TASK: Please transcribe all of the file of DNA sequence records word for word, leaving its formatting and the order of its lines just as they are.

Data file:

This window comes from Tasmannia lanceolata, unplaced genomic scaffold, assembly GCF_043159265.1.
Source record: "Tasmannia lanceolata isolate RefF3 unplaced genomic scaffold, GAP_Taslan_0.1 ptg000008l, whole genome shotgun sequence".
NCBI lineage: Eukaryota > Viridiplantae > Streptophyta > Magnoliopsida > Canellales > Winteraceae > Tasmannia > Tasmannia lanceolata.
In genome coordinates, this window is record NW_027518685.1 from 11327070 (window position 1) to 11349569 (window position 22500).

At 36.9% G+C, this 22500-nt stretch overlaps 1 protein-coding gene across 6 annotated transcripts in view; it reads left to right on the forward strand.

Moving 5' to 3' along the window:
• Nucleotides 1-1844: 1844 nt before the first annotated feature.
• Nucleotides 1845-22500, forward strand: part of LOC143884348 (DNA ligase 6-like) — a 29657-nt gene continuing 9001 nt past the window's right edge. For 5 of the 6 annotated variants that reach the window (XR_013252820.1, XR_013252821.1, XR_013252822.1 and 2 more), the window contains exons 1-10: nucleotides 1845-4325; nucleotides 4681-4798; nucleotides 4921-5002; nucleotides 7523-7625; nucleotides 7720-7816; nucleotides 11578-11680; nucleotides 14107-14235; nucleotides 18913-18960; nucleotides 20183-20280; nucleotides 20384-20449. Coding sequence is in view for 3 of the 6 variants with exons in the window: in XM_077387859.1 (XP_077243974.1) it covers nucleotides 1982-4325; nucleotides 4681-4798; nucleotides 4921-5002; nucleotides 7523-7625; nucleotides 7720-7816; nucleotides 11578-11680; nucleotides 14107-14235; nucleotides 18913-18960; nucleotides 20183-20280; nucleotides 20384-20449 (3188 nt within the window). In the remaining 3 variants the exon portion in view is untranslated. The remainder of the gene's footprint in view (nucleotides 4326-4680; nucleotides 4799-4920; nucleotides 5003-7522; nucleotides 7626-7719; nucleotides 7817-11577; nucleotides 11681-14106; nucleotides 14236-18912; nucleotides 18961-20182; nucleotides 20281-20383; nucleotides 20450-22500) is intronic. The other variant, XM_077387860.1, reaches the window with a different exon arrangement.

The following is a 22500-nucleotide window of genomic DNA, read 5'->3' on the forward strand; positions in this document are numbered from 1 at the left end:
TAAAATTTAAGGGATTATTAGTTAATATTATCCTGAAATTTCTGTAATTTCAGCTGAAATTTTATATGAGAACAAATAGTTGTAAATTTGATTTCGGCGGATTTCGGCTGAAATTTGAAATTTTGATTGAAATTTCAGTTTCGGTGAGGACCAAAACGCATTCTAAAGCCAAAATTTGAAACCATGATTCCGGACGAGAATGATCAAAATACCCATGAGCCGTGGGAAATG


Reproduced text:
This window comes from Tasmannia lanceolata, unplaced genomic scaffold, assembly GCF_043159265.1.
Source record: "Tasmannia lanceolata isolate RefF3 unplaced genomic scaffold, GAP_Taslan_0.1 ptg000008l, whole genome shotgun sequence".
NCBI lineage: Eukaryota > Viridiplantae > Streptophyta > Magnoliopsida > Canellales > Winteraceae > Tasmannia > Tasmannia lanceolata.
In genome coordinates, this window is record NW_027518685.1 from 11327070 (window position 1) to 11349569 (window position 22500).

At 36.9% G+C, this 22500-nt stretch overlaps 1 protein-coding gene across 6 annotated transcripts in view; it reads left to right on the forward strand.

Moving 5' to 3' along the window:
• Nucleotides 1-1844: 1844 nt before the first annotated feature.
• Nucleotides 1845-22500, forward strand: part of LOC143884348 (DNA ligase 6-like) — a 29657-nt gene continuing 9001 nt past the window's right edge. For 5 of the 6 annotated variants that reach the window (XR_013252820.1, XR_013252821.1, XR_013252822.1 and 2 more), the window contains exons 1-10: nucleotides 1845-4325; nucleotides 4681-4798; nucleotides 4921-5002; nucleotides 7523-7625; nucleotides 7720-7816; nucleotides 11578-11680; nucleotides 14107-14235; nucleotides 18913-18960; nucleotides 20183-20280; nucleotides 20384-20449. Coding sequence is in view for 3 of the 6 variants with exons in the window: in XM_077387859.1 (XP_077243974.1) it covers nucleotides 1982-4325; nucleotides 4681-4798; nucleotides 4921-5002; nucleotides 7523-7625; nucleotides 7720-7816; nucleotides 11578-11680; nucleotides 14107-14235; nucleotides 18913-18960; nucleotides 20183-20280; nucleotides 20384-20449 (3188 nt within the window). In the remaining 3 variants the exon portion in view is untranslated. The remainder of the gene's footprint in view (nucleotides 4326-4680; nucleotides 4799-4920; nucleotides 5003-7522; nucleotides 7626-7719; nucleotides 7817-11577; nucleotides 11681-14106; nucleotides 14236-18912; nucleotides 18961-20182; nucleotides 20281-20383; nucleotides 20450-22500) is intronic. The other variant, XM_077387860.1, reaches the window with a different exon arrangement.

The following is a 22500-nucleotide window of genomic DNA, read 5'->3' on the forward strand; positions in this document are numbered from 1 at the left end:
TAAAATTTAAGGGATTATTAGTTAATATTATCCTGAAATTTCTGTAATTTCAGCTGAAATTTTATATGAGAACAAATAGTTGTAAATTTGATTTCGGCGGATTTCGGCTGAAATTTGAAATTTTGATTGAAATTTCAGTTTCGGTGAGGACCAAAACGCATTCTAAAGCCAAAATTTGAAACCATGATTCCGGACGAGAATGATCAAAATACCCATGAGCCGTGGGAAATG